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      The proximal origin of SARS-CoV-2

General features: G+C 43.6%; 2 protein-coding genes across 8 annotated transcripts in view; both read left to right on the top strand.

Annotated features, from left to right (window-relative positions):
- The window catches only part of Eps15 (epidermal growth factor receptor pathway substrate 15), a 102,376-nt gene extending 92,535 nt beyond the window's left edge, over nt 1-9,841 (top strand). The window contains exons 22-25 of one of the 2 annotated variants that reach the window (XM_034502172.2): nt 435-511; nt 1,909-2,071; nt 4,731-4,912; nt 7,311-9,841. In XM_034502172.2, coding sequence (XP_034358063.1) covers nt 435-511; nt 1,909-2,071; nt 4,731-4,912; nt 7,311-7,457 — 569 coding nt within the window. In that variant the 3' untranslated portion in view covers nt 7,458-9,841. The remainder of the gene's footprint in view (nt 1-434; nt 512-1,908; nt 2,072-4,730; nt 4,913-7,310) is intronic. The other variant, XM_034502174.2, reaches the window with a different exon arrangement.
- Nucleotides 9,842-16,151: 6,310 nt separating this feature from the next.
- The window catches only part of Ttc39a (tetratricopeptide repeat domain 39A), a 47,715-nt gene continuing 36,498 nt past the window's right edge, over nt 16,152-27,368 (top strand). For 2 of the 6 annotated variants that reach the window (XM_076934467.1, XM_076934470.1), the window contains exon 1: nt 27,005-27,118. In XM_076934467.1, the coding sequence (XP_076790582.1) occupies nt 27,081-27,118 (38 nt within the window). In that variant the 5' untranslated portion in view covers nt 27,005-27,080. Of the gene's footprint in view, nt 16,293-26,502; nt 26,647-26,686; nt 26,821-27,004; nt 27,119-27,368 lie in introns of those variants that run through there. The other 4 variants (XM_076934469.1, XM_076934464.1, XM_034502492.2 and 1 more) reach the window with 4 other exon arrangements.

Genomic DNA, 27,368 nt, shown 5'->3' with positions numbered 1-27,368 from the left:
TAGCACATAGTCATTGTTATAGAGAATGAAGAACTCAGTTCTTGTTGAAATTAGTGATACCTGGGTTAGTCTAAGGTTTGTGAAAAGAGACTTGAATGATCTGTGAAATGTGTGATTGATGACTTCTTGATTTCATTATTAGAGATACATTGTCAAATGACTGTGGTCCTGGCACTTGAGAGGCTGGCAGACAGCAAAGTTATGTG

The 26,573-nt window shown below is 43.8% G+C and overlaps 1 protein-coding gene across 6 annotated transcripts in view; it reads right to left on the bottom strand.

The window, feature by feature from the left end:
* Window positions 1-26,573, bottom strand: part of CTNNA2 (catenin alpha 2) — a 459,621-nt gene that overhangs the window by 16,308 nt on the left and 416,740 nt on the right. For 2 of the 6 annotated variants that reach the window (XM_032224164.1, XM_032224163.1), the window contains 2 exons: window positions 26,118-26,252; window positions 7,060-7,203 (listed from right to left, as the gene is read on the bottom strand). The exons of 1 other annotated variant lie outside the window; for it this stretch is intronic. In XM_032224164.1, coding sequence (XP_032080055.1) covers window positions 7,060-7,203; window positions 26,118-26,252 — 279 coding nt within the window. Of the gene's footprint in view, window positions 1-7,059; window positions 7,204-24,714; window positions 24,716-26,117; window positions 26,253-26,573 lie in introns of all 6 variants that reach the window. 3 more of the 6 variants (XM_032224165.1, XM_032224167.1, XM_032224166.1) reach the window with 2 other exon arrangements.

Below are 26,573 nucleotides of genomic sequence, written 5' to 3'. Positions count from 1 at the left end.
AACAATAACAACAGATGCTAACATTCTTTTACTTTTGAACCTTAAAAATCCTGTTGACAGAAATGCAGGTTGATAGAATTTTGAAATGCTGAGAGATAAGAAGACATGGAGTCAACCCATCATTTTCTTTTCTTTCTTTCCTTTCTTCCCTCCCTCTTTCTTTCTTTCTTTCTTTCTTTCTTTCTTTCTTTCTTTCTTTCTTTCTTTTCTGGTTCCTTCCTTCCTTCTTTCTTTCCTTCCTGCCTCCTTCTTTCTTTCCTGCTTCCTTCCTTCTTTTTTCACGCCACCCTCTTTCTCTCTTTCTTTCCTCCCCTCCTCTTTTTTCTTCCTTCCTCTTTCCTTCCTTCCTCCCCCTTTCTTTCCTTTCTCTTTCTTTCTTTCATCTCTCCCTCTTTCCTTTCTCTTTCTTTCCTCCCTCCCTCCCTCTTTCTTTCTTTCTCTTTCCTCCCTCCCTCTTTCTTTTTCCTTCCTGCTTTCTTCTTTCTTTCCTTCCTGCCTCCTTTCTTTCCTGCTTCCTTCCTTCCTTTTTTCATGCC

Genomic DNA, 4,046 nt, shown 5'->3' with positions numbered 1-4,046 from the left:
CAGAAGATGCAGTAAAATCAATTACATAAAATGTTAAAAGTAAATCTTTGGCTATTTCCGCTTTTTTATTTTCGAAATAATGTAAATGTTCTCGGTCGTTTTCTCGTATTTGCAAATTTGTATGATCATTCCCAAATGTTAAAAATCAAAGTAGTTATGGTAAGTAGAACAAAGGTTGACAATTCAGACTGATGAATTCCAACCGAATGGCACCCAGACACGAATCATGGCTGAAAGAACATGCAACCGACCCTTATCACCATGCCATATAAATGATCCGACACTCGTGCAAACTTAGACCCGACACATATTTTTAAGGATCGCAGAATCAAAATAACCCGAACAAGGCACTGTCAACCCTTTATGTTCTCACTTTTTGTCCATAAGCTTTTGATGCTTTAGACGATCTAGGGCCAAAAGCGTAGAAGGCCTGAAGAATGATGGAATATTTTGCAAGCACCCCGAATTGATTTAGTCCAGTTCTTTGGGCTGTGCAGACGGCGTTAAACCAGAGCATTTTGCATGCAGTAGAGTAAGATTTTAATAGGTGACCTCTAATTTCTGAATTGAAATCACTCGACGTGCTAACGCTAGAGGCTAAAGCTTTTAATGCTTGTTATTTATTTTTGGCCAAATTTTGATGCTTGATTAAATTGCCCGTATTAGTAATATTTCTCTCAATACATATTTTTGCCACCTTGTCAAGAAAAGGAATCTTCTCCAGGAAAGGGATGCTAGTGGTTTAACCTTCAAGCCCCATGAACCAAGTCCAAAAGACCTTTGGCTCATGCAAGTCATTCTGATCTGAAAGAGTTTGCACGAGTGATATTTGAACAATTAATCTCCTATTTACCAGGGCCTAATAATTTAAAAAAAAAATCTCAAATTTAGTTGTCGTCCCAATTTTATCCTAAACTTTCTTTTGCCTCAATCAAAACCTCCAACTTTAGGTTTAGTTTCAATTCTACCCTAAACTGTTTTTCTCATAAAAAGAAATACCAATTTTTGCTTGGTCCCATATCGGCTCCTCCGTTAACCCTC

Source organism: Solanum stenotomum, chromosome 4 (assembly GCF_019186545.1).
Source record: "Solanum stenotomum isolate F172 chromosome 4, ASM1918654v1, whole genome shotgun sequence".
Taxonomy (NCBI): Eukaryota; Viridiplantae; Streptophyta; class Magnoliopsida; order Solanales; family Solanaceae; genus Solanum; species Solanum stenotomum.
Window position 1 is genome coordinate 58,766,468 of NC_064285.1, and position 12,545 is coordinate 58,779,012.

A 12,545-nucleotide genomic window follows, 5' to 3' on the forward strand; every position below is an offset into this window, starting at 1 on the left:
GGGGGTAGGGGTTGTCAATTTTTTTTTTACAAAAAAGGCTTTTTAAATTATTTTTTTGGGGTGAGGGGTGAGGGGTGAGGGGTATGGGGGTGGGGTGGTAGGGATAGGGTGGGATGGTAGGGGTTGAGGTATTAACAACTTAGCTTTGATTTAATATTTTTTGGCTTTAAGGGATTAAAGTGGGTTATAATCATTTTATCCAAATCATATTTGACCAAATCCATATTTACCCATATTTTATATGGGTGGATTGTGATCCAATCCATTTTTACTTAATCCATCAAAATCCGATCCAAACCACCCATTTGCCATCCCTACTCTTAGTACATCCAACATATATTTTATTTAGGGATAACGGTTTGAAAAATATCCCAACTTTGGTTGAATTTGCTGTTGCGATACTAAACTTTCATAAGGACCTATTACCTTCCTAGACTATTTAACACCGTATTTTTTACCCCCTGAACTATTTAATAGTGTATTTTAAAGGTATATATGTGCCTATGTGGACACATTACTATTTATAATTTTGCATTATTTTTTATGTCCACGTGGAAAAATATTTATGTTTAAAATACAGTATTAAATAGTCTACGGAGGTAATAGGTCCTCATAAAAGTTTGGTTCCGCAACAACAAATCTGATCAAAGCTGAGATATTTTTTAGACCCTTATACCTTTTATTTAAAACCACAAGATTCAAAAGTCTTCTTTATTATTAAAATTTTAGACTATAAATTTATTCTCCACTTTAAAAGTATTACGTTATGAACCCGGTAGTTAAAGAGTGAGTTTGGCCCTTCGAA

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          To the Editor — Since the first reports of novel pneumonia (COVID-19) in Wuhan, Hubei province, China 1,2 , there has been considerable discussion on the origin of the causative virus, SARS-CoV-2 3 (also referred to as HCoV-19) 4 . Infections with SARS-CoV-2 are now widespread, and as of 11 March 2020, 121,564 cases have been confirmed in more than 110 countries, with 4,373 deaths 5 . SARS-CoV-2 is the seventh coronavirus known to infect humans; SARS-CoV, MERS-CoV and SARS-CoV-2 can cause severe disease, whereas HKU1, NL63, OC43 and 229E are associated with mild symptoms 6 . Here we review what can be deduced about the origin of SARS-CoV-2 from comparative analysis of genomic data. We offer a perspective on the notable features of the SARS-CoV-2 genome and discuss scenarios by which they could have arisen. Our analyses clearly show that SARS-CoV-2 is not a laboratory construct or a purposefully manipulated virus. Notable features of the SARS-CoV-2 genome Our comparison of alpha- and betacoronaviruses identifies two notable genomic features of SARS-CoV-2: (i) on the basis of structural studies 7–9 and biochemical experiments 1,9,10 , SARS-CoV-2 appears to be optimized for binding to the human receptor ACE2; and (ii) the spike protein of SARS-CoV-2 has a functional polybasic (furin) cleavage site at the S1–S2 boundary through the insertion of 12 nucleotides 8 , which additionally led to the predicted acquisition of three O-linked glycans around the site. 1. Mutations in the receptor-binding domain of SARS-CoV-2 The receptor-binding domain (RBD) in the spike protein is the most variable part of the coronavirus genome 1,2 . Six RBD amino acids have been shown to be critical for binding to ACE2 receptors and for determining the host range of SARS-CoV-like viruses 7 . With coordinates based on SARS-CoV, they are Y442, L472, N479, D480, T487 and Y4911, which correspond to L455, F486, Q493, S494, N501 and Y505 in SARS-CoV-2 7 . Five of these six residues differ between SARS-CoV-2 and SARS-CoV (Fig. 1a). On the basis of structural studies 7–9 and biochemical experiments 1,9,10 , SARS-CoV-2 seems to have an RBD that binds with high affinity to ACE2 from humans, ferrets, cats and other species with high receptor homology 7 . Fig. 1 Features of the spike protein in human SARS-CoV-2 and related coronaviruses. a, Mutations in contact residues of the SARS-CoV-2 spike protein. The spike protein of SARS-CoV-2 (red bar at top) was aligned against the most closely related SARS-CoV-like coronaviruses and SARS-CoV itself. Key residues in the spike protein that make contact to the ACE2 receptor are marked with blue boxes in both SARS-CoV-2 and related viruses, including SARS-CoV (Urbani strain). b, Acquisition of polybasic cleavage site and O-linked glycans. Both the polybasic cleavage site and the three adjacent predicted O-linked glycans are unique to SARS-CoV-2 and were not previously seen in lineage B betacoronaviruses. Sequences shown are from NCBI GenBank, accession codes MN908947, MN996532, AY278741, KY417146 and MK211376. The pangolin coronavirus sequences are a consensus generated from SRR10168377 and SRR10168378 (NCBI BioProject PRJNA573298) 29,30 . While the analyses above suggest that SARS-CoV-2 may bind human ACE2 with high affinity, computational analyses predict that the interaction is not ideal 7 and that the RBD sequence is different from those shown in SARS-CoV to be optimal for receptor binding 7,11 . Thus, the high-affinity binding of the SARS-CoV-2 spike protein to human ACE2 is most likely the result of natural selection on a human or human-like ACE2 that permits another optimal binding solution to arise. This is strong evidence that SARS-CoV-2 is not the product of purposeful manipulation. 2. Polybasic furin cleavage site and O-linked glycans The second notable feature of SARS-CoV-2 is a polybasic cleavage site (RRAR) at the junction of S1 and S2, the two subunits of the spike 8 (Fig. 1b). This allows effective cleavage by furin and other proteases and has a role in determining viral infectivity and host range 12 . In addition, a leading proline is also inserted at this site in SARS-CoV-2; thus, the inserted sequence is PRRA (Fig. 1b). The turn created by the proline is predicted to result in the addition of O-linked glycans to S673, T678 and S686, which flank the cleavage site and are unique to SARS-CoV-2 (Fig. 1b). Polybasic cleavage sites have not been observed in related ‘lineage B’ betacoronaviruses, although other human betacoronaviruses, including HKU1 (lineage A), have those sites and predicted O-linked glycans 13 . Given the level of genetic variation in the spike, it is likely that SARS-CoV-2-like viruses with partial or full polybasic cleavage sites will be discovered in other species. The functional consequence of the polybasic cleavage site in SARS-CoV-2 is unknown, and it will be important to determine its impact on transmissibility and pathogenesis in animal models. Experiments with SARS-CoV have shown that insertion of a furin cleavage site at the S1–S2 junction enhances cell–cell fusion without affecting viral entry 14 . In addition, efficient cleavage of the MERS-CoV spike enables MERS-like coronaviruses from bats to infect human cells 15 . In avian influenza viruses, rapid replication and transmission in highly dense chicken populations selects for the acquisition of polybasic cleavage sites in the hemagglutinin (HA) protein 16 , which serves a function similar to that of the coronavirus spike protein. Acquisition of polybasic cleavage sites in HA, by insertion or recombination, converts low-pathogenicity avian influenza viruses into highly pathogenic forms 16 . The acquisition of polybasic cleavage sites by HA has also been observed after repeated passage in cell culture or through animals 17 . The function of the predicted O-linked glycans is unclear, but they could create a ‘mucin-like domain’ that shields epitopes or key residues on the SARS-CoV-2 spike protein 18 . Several viruses utilize mucin-like domains as glycan shields involved immunoevasion 18 . Although prediction of O-linked glycosylation is robust, experimental studies are needed to determine if these sites are used in SARS-CoV-2. Theories of SARS-CoV-2 origins It is improbable that SARS-CoV-2 emerged through laboratory manipulation of a related SARS-CoV-like coronavirus. As noted above, the RBD of SARS-CoV-2 is optimized for binding to human ACE2 with an efficient solution different from those previously predicted 7,11 . Furthermore, if genetic manipulation had been performed, one of the several reverse-genetic systems available for betacoronaviruses would probably have been used 19 . However, the genetic data irrefutably show that SARS-CoV-2 is not derived from any previously used virus backbone 20 . Instead, we propose two scenarios that can plausibly explain the origin of SARS-CoV-2: (i) natural selection in an animal host before zoonotic transfer; and (ii) natural selection in humans following zoonotic transfer. We also discuss whether selection during passage could have given rise to SARS-CoV-2. 1. Natural selection in an animal host before zoonotic transfer As many early cases of COVID-19 were linked to the Huanan market in Wuhan 1,2 , it is possible that an animal source was present at this location. Given the similarity of SARS-CoV-2 to bat SARS-CoV-like coronaviruses 2 , it is likely that bats serve as reservoir hosts for its progenitor. Although RaTG13, sampled from a Rhinolophus affinis bat 1 , is ~96% identical overall to SARS-CoV-2, its spike diverges in the RBD, which suggests that it may not bind efficiently to human ACE2 7 (Fig. 1a). Malayan pangolins (Manis javanica) illegally imported into Guangdong province contain coronaviruses similar to SARS-CoV-2 21 . Although the RaTG13 bat virus remains the closest to SARS-CoV-2 across the genome 1 , some pangolin coronaviruses exhibit strong similarity to SARS-CoV-2 in the RBD, including all six key RBD residues 21 (Fig. 1). This clearly shows that the SARS-CoV-2 spike protein optimized for binding to human-like ACE2 is the result of natural selection. Neither the bat betacoronaviruses nor the pangolin betacoronaviruses sampled thus far have polybasic cleavage sites. Although no animal coronavirus has been identified that is sufficiently similar to have served as the direct progenitor of SARS-CoV-2, the diversity of coronaviruses in bats and other species is massively undersampled. Mutations, insertions and deletions can occur near the S1–S2 junction of coronaviruses 22 , which shows that the polybasic cleavage site can arise by a natural evolutionary process. For a precursor virus to acquire both the polybasic cleavage site and mutations in the spike protein suitable for binding to human ACE2, an animal host would probably have to have a high population density (to allow natural selection to proceed efficiently) and an ACE2-encoding gene that is similar to the human ortholog. 2. Natural selection in humans following zoonotic transfer It is possible that a progenitor of SARS-CoV-2 jumped into humans, acquiring the genomic features described above through adaptation during undetected human-to-human transmission. Once acquired, these adaptations would enable the pandemic to take off and produce a sufficiently large cluster of cases to trigger the surveillance system that detected it 1,2 . All SARS-CoV-2 genomes sequenced so far have the genomic features described above and are thus derived from a common ancestor that had them too. The presence in pangolins of an RBD very similar to that of SARS-CoV-2 means that we can infer this was also probably in the virus that jumped to humans. This leaves the insertion of polybasic cleavage site to occur during human-to-human transmission. Estimates of the timing of the most recent common ancestor of SARS-CoV-2 made with current sequence data point to emergence of the virus in late November 2019 to early December 2019 23 , compatible with the earliest retrospectively confirmed cases 24 . Hence, this scenario presumes a period of unrecognized transmission in humans between the initial zoonotic event and the acquisition of the polybasic cleavage site. Sufficient opportunity could have arisen if there had been many prior zoonotic events that produced short chains of human-to-human transmission over an extended period. This is essentially the situation for MERS-CoV, for which all human cases are the result of repeated jumps of the virus from dromedary camels, producing single infections or short transmission chains that eventually resolve, with no adaptation to sustained transmission 25 . Studies of banked human samples could provide information on whether such cryptic spread has occurred. Retrospective serological studies could also be informative, and a few such studies have been conducted showing low-level exposures to SARS-CoV-like coronaviruses in certain areas of China 26 . Critically, however, these studies could not have distinguished whether exposures were due to prior infections with SARS-CoV, SARS-CoV-2 or other SARS-CoV-like coronaviruses. Further serological studies should be conducted to determine the extent of prior human exposure to SARS-CoV-2. 3. Selection during passage Basic research involving passage of bat SARS-CoV-like coronaviruses in cell culture and/or animal models has been ongoing for many years in biosafety level 2 laboratories across the world 27 , and there are documented instances of laboratory escapes of SARS-CoV 28 . We must therefore examine the possibility of an inadvertent laboratory release of SARS-CoV-2. In theory, it is possible that SARS-CoV-2 acquired RBD mutations (Fig. 1a) during adaptation to passage in cell culture, as has been observed in studies of SARS-CoV 11 . The finding of SARS-CoV-like coronaviruses from pangolins with nearly identical RBDs, however, provides a much stronger and more parsimonious explanation of how SARS-CoV-2 acquired these via recombination or mutation 19 . The acquisition of both the polybasic cleavage site and predicted O-linked glycans also argues against culture-based scenarios. New polybasic cleavage sites have been observed only after prolonged passage of low-pathogenicity avian influenza virus in vitro or in vivo 17 . Furthermore, a hypothetical generation of SARS-CoV-2 by cell culture or animal passage would have required prior isolation of a progenitor virus with very high genetic similarity, which has not been described. Subsequent generation of a polybasic cleavage site would have then required repeated passage in cell culture or animals with ACE2 receptors similar to those of humans, but such work has also not previously been described. Finally, the generation of the predicted O-linked glycans is also unlikely to have occurred due to cell-culture passage, as such features suggest the involvement of an immune system 18 . Conclusions In the midst of the global COVID-19 public-health emergency, it is reasonable to wonder why the origins of the pandemic matter. Detailed understanding of how an animal virus jumped species boundaries to infect humans so productively will help in the prevention of future zoonotic events. For example, if SARS-CoV-2 pre-adapted in another animal species, then there is the risk of future re-emergence events. In contrast, if the adaptive process occurred in humans, then even if repeated zoonotic transfers occur, they are unlikely to take off without the same series of mutations. In addition, identifying the closest viral relatives of SARS-CoV-2 circulating in animals will greatly assist studies of viral function. Indeed, the availability of the RaTG13 bat sequence helped reveal key RBD mutations and the polybasic cleavage site. The genomic features described here may explain in part the infectiousness and transmissibility of SARS-CoV-2 in humans. Although the evidence shows that SARS-CoV-2 is not a purposefully manipulated virus, it is currently impossible to prove or disprove the other theories of its origin described here. However, since we observed all notable SARS-CoV-2 features, including the optimized RBD and polybasic cleavage site, in related coronaviruses in nature, we do not believe that any type of laboratory-based scenario is plausible. More scientific data could swing the balance of evidence to favor one hypothesis over another. Obtaining related viral sequences from animal sources would be the most definitive way of revealing viral origins. For example, a future observation of an intermediate or fully formed polybasic cleavage site in a SARS-CoV-2-like virus from animals would lend even further support to the natural-selection hypotheses. It would also be helpful to obtain more genetic and functional data about SARS-CoV-2, including animal studies. The identification of a potential intermediate host of SARS-CoV-2, as well as sequencing of the virus from very early cases, would similarly be highly informative. Irrespective of the exact mechanisms by which SARS-CoV-2 originated via natural selection, the ongoing surveillance of pneumonia in humans and other animals is clearly of utmost importance.